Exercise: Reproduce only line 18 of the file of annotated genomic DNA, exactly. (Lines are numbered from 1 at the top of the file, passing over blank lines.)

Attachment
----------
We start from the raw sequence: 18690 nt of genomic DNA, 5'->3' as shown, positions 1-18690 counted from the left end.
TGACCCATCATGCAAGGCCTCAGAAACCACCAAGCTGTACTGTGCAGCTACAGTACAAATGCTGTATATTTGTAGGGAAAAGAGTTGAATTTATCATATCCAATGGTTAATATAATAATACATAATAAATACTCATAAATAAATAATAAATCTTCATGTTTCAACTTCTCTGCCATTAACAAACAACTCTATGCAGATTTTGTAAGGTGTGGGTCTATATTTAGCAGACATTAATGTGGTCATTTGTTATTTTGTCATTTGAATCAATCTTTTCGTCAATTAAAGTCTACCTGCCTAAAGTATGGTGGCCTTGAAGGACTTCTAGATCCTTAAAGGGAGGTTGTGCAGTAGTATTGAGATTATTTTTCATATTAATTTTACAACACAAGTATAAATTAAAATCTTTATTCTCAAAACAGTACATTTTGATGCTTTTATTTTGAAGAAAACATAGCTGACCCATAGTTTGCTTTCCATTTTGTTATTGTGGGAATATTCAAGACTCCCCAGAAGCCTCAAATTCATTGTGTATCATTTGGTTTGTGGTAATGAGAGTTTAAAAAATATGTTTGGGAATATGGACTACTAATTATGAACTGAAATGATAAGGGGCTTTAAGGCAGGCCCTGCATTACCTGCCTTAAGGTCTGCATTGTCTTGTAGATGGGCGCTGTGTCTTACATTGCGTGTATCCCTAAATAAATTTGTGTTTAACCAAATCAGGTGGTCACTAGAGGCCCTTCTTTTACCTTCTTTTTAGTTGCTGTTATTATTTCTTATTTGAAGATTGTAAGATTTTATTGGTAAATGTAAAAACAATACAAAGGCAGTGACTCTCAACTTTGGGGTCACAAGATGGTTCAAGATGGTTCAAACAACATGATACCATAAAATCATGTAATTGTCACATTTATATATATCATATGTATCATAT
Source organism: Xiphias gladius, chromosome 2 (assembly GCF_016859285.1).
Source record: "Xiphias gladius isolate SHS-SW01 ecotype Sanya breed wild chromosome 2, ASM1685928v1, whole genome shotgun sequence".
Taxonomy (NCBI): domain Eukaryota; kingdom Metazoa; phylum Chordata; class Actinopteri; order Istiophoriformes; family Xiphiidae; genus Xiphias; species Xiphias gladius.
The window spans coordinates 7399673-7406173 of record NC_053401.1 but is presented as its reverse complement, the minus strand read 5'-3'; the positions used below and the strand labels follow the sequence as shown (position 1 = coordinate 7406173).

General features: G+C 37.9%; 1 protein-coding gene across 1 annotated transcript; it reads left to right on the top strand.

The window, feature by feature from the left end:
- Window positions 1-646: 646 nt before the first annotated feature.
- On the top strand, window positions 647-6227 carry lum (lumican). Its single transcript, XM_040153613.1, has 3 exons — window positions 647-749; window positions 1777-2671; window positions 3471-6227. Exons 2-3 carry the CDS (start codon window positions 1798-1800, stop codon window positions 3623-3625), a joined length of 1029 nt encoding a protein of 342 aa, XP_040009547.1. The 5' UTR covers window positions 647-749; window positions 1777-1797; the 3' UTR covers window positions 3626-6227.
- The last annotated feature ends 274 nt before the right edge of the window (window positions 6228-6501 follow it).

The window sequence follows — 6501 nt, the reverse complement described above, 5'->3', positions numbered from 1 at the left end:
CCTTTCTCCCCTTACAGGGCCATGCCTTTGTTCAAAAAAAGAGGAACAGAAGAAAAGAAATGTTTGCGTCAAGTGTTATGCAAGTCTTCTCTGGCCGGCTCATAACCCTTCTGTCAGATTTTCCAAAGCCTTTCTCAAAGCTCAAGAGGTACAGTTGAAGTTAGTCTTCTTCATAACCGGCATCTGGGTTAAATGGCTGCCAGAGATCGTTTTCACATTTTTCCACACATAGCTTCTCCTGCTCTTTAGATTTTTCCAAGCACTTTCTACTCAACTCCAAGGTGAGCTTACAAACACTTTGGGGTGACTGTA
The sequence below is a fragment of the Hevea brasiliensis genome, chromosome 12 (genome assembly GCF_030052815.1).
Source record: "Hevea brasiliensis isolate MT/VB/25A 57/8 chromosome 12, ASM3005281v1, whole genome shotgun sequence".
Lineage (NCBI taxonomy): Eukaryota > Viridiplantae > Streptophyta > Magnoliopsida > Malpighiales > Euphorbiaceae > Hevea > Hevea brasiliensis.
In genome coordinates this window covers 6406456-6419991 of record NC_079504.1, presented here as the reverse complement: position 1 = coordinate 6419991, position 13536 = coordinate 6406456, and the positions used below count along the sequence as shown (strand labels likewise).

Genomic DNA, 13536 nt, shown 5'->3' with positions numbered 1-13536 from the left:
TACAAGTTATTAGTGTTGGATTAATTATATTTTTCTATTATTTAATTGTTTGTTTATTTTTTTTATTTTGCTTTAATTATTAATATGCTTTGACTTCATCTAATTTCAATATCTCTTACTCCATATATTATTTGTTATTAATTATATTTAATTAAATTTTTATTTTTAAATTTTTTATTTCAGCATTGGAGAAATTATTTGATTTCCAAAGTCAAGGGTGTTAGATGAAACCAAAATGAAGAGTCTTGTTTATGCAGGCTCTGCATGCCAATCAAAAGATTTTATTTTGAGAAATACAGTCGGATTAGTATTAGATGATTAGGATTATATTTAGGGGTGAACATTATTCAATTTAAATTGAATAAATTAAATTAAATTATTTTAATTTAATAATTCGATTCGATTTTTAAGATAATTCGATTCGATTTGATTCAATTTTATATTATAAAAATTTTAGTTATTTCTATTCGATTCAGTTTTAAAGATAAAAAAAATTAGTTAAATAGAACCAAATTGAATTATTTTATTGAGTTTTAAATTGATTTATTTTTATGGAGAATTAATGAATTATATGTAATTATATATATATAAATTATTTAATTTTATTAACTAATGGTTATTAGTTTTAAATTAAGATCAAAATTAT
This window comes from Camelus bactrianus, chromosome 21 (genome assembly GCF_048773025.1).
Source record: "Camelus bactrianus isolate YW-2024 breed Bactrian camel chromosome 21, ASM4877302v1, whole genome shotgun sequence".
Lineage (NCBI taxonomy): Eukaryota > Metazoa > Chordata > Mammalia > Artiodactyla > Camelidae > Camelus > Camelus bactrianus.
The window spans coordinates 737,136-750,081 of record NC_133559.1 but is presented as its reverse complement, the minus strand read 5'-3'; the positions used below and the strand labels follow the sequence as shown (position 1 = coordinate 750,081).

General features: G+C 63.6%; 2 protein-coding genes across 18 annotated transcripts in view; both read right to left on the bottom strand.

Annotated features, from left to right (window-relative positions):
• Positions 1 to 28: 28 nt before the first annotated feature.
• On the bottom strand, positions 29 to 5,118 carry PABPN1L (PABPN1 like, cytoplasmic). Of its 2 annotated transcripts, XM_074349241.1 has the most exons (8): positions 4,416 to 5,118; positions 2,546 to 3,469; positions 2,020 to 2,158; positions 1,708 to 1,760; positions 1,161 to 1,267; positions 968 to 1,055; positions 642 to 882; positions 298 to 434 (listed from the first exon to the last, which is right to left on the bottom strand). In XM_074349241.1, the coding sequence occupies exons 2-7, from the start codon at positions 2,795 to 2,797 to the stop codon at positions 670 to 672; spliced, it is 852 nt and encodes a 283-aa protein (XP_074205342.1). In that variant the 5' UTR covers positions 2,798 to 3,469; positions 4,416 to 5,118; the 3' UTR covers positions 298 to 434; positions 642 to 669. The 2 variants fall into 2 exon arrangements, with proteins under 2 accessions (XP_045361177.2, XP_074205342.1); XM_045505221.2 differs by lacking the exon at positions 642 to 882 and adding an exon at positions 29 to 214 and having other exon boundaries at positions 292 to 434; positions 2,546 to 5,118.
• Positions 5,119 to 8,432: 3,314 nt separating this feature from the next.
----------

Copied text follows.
Genomic DNA, 13536 nt, shown 5'->3' with positions numbered 1-13536 from the left: